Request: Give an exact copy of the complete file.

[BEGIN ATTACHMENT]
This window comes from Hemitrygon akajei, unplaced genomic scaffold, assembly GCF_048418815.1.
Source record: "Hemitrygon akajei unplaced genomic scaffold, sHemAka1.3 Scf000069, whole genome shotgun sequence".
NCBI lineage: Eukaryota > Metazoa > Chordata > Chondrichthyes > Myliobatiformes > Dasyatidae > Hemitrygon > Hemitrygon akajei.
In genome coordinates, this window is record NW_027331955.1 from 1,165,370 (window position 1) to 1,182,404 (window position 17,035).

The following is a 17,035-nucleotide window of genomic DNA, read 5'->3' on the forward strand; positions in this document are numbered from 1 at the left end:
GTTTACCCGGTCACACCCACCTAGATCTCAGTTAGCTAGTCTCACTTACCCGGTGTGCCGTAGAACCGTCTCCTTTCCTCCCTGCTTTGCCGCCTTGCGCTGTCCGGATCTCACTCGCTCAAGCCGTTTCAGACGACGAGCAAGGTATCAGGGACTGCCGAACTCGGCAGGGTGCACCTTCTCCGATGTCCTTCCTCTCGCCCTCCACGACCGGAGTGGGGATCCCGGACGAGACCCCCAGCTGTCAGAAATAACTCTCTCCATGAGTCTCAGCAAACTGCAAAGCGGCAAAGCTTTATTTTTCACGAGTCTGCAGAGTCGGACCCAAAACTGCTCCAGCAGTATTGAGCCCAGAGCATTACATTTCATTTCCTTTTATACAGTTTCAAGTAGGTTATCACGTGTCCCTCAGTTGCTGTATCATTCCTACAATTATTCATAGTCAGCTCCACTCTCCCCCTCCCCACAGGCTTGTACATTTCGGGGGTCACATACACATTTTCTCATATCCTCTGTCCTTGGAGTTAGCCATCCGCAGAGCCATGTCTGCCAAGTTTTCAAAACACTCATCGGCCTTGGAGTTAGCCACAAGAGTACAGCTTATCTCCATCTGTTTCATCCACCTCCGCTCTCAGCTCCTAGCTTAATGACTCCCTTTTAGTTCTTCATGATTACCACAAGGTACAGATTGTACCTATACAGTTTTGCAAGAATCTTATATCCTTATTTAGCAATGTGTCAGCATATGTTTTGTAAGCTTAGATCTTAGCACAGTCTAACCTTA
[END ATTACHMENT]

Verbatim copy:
This window comes from Hemitrygon akajei, unplaced genomic scaffold, assembly GCF_048418815.1.
Source record: "Hemitrygon akajei unplaced genomic scaffold, sHemAka1.3 Scf000069, whole genome shotgun sequence".
NCBI lineage: Eukaryota > Metazoa > Chordata > Chondrichthyes > Myliobatiformes > Dasyatidae > Hemitrygon > Hemitrygon akajei.
In genome coordinates, this window is record NW_027331955.1 from 1,165,370 (window position 1) to 1,182,404 (window position 17,035).

The following is a 17,035-nucleotide window of genomic DNA, read 5'->3' on the forward strand; positions in this document are numbered from 1 at the left end:
GTTTACCCGGTCACACCCACCTAGATCTCAGTTAGCTAGTCTCACTTACCCGGTGTGCCGTAGAACCGTCTCCTTTCCTCCCTGCTTTGCCGCCTTGCGCTGTCCGGATCTCACTCGCTCAAGCCGTTTCAGACGACGAGCAAGGTATCAGGGACTGCCGAACTCGGCAGGGTGCACCTTCTCCGATGTCCTTCCTCTCGCCCTCCACGACCGGAGTGGGGATCCCGGACGAGACCCCCAGCTGTCAGAAATAACTCTCTCCATGAGTCTCAGCAAACTGCAAAGCGGCAAAGCTTTATTTTTCACGAGTCTGCAGAGTCGGACCCAAAACTGCTCCAGCAGTATTGAGCCCAGAGCATTACATTTCATTTCCTTTTATACAGTTTCAAGTAGGTTATCACGTGTCCCTCAGTTGCTGTATCATTCCTACAATTATTCATAGTCAGCTCCACTCTCCCCCTCCCCACAGGCTTGTACATTTCGGGGGTCACATACACATTTTCTCATATCCTCTGTCCTTGGAGTTAGCCATCCGCAGAGCCATGTCTGCCAAGTTTTCAAAACACTCATCGGCCTTGGAGTTAGCCACAAGAGTACAGCTTATCTCCATCTGTTTCATCCACCTCCGCTCTCAGCTCCTAGCTTAATGACTCCCTTTTAGTTCTTCATGATTACCACAAGGTACAGATTGTACCTATACAGTTTTGCAAGAATCTTATATCCTTATTTAGCAATGTGTCAGCATATGTTTTGTAAGCTTAGATCTTAGCACAGTCTAACCTTA